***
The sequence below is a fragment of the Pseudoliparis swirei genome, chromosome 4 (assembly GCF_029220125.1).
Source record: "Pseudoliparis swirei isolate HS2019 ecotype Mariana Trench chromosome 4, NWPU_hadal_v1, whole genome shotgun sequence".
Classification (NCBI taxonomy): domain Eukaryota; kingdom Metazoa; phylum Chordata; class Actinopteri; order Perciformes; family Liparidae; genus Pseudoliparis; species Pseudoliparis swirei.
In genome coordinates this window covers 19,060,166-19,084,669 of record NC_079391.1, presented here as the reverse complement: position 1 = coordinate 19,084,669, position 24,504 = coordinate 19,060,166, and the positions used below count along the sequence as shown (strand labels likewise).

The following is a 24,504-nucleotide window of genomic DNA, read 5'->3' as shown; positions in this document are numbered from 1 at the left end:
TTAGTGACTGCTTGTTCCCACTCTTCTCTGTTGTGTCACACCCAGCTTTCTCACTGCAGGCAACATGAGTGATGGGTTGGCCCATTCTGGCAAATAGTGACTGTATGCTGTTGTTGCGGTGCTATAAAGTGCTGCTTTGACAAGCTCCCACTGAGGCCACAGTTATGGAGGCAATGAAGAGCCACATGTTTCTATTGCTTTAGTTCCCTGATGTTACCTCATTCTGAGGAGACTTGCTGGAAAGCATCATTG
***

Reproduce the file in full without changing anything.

The sequence below is a fragment of the Pseudoliparis swirei genome, chromosome 4 (assembly GCF_029220125.1).
Source record: "Pseudoliparis swirei isolate HS2019 ecotype Mariana Trench chromosome 4, NWPU_hadal_v1, whole genome shotgun sequence".
Classification (NCBI taxonomy): domain Eukaryota; kingdom Metazoa; phylum Chordata; class Actinopteri; order Perciformes; family Liparidae; genus Pseudoliparis; species Pseudoliparis swirei.
In genome coordinates this window covers 19,060,166-19,084,669 of record NC_079391.1, presented here as the reverse complement: position 1 = coordinate 19,084,669, position 24,504 = coordinate 19,060,166, and the positions used below count along the sequence as shown (strand labels likewise).

The following is a 24,504-nucleotide window of genomic DNA, read 5'->3' as shown; positions in this document are numbered from 1 at the left end:
TTAGTGACTGCTTGTTCCCACTCTTCTCTGTTGTGTCACACCCAGCTTTCTCACTGCAGGCAACATGAGTGATGGGTTGGCCCATTCTGGCAAATAGTGACTGTATGCTGTTGTTGCGGTGCTATAAAGTGCTGCTTTGACAAGCTCCCACTGAGGCCACAGTTATGGAGGCAATGAAGAGCCACATGTTTCTATTGCTTTAGTTCCCTGATGTTACCTCATTCTGAGGAGACTTGCTGGAAAGCATCATTG